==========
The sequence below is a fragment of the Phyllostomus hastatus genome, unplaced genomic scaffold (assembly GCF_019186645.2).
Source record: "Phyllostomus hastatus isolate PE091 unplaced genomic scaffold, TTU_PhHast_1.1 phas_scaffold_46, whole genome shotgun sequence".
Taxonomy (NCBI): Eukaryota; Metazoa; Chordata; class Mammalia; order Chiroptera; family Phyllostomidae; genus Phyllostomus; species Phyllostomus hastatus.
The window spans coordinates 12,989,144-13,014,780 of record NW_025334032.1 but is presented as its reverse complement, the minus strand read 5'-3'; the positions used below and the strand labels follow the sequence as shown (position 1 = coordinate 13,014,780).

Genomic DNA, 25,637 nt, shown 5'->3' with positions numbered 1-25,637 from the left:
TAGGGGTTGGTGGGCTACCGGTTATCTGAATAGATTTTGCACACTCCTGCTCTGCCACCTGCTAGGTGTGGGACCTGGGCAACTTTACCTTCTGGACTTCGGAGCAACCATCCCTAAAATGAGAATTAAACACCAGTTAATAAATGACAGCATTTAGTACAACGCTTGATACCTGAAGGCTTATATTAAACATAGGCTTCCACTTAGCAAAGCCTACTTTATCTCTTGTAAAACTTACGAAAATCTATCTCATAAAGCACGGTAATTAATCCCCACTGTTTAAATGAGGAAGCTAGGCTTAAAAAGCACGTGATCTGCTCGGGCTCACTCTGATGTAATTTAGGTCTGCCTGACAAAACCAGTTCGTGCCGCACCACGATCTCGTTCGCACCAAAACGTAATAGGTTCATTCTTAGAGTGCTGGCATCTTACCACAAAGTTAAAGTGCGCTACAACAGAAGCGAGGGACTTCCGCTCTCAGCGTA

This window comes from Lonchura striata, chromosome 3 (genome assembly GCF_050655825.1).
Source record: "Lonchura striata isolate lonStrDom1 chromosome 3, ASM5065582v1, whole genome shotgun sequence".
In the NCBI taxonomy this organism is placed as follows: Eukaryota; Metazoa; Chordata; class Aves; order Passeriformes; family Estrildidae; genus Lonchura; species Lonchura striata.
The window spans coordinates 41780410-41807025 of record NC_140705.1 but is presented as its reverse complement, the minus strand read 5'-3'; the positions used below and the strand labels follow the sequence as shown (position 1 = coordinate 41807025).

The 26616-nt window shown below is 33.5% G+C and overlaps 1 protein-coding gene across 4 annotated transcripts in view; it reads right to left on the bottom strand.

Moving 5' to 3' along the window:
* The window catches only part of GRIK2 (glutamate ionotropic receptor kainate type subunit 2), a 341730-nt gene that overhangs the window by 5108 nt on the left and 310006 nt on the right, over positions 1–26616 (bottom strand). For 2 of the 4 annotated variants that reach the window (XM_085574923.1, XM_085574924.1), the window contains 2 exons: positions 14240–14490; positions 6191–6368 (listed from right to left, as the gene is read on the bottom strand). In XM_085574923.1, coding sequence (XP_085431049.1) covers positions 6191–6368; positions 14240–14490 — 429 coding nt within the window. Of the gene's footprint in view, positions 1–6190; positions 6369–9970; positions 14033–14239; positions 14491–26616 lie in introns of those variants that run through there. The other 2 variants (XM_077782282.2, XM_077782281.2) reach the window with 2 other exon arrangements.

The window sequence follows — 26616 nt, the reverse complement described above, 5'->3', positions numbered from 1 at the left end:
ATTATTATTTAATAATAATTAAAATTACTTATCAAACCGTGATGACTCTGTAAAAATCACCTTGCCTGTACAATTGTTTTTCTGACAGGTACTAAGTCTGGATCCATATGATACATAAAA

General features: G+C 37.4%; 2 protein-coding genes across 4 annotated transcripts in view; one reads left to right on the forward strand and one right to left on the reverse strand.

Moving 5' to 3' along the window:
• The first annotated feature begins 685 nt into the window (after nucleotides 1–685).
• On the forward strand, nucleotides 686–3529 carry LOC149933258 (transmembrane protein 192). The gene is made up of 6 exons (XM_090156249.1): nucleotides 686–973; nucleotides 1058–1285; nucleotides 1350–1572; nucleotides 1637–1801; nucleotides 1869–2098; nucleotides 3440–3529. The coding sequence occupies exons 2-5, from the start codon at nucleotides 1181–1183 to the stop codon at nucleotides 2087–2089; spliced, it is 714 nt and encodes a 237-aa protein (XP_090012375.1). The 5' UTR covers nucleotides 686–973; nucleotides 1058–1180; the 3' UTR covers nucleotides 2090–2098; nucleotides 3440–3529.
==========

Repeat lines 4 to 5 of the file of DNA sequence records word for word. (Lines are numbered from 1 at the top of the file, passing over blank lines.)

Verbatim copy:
The window spans coordinates 12,989,144-13,014,780 of record NW_025334032.1 but is presented as its reverse complement, the minus strand read 5'-3'; the positions used below and the strand labels follow the sequence as shown (position 1 = coordinate 13,014,780).

Genomic DNA, 25,637 nt, shown 5'->3' with positions numbered 1-25,637 from the left: